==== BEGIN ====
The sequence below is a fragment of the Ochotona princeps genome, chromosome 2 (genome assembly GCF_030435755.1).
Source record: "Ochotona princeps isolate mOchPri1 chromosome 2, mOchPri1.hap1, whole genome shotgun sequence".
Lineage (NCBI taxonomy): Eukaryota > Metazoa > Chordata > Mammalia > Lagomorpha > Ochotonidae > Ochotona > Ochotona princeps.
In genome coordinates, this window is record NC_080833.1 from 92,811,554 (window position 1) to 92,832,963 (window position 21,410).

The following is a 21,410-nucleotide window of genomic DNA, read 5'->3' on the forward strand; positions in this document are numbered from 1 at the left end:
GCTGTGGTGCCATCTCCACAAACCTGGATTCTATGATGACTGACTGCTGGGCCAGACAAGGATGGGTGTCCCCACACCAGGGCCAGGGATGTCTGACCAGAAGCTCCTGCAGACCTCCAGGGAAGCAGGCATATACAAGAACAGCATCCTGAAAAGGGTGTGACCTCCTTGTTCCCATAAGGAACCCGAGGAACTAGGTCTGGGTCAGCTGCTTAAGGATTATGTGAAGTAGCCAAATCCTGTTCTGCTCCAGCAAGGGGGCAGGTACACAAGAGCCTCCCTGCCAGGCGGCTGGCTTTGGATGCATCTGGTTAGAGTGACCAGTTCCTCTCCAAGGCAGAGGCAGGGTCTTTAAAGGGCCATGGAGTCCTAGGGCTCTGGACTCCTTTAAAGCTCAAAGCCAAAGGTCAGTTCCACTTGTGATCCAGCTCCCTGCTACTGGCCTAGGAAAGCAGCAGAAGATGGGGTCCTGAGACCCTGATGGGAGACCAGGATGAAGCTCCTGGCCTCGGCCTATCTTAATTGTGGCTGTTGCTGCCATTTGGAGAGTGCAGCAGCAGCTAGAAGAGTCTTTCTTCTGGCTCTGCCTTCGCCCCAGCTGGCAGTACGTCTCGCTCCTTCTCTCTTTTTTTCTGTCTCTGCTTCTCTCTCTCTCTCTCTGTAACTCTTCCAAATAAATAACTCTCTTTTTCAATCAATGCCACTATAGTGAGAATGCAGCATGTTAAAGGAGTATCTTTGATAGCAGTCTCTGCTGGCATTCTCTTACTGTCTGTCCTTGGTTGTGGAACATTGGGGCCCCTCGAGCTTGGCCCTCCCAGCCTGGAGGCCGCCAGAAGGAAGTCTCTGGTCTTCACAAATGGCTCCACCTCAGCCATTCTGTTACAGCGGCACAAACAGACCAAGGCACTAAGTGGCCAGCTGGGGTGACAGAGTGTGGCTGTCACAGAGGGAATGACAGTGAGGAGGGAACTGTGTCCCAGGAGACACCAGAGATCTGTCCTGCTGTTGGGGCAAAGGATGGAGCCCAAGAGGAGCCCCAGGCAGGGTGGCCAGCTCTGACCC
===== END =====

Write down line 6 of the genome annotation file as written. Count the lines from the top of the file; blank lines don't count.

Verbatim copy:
GCTGTGGTGCCATCTCCACAAACCTGGATTCTATGATGACTGACTGCTGGGCCAGACAAGGATGGGTGTCCCCACACCAGGGCCAGGGATGTCTGACCAGAAGCTCCTGCAGACCTCCAGGGAAGCAGGCATATACAAGAACAGCATCCTGAAAAGGGTGTGACCTCCTTGTTCCCATAAGGAACCCGAGGAACTAGGTCTGGGTCAGCTGCTTAAGGATTATGTGAAGTAGCCAAATCCTGTTCTGCTCCAGCAAGGGGGCAGGTACACAAGAGCCTCCCTGCCAGGCGGCTGGCTTTGGATGCATCTGGTTAGAGTGACCAGTTCCTCTCCAAGGCAGAGGCAGGGTCTTTAAAGGGCCATGGAGTCCTAGGGCTCTGGACTCCTTTAAAGCTCAAAGCCAAAGGTCAGTTCCACTTGTGATCCAGCTCCCTGCTACTGGCCTAGGAAAGCAGCAGAAGATGGGGTCCTGAGACCCTGATGGGAGACCAGGATGAAGCTCCTGGCCTCGGCCTATCTTAATTGTGGCTGTTGCTGCCATTTGGAGAGTGCAGCAGCAGCTAGAAGAGTCTTTCTTCTGGCTCTGCCTTCGCCCCAGCTGGCAGTACGTCTCGCTCCTTCTCTCTTTTTTTCTGTCTCTGCTTCTCTCTCTCTCTCTCTGTAACTCTTCCAAATAAATAACTCTCTTTTTCAATCAATGCCACTATAGTGAGAATGCAGCATGTTAAAGGAGTATCTTTGATAGCAGTCTCTGCTGGCATTCTCTTACTGTCTGTCCTTGGTTGTGGAACATTGGGGCCCCTCGAGCTTGGCCCTCCCAGCCTGGAGGCCGCCAGAAGGAAGTCTCTGGTCTTCACAAATGGCTCCACCTCAGCCATTCTGTTACAGCGGCACAAACAGACCAAGGCACTAAGTGGCCAGCTGGGGTGACAGAGTGTGGCTGTCACAGAGGGAATGACAGTGAGGAGGGAACTGTGTCCCAGGAGACACCAGAGATCTGTCCTGCTGTTGGGGCAAAGGATGGAGCCCAAGAGGAGCCCCAGGCAGGGTGGCCAGCTCTGACCC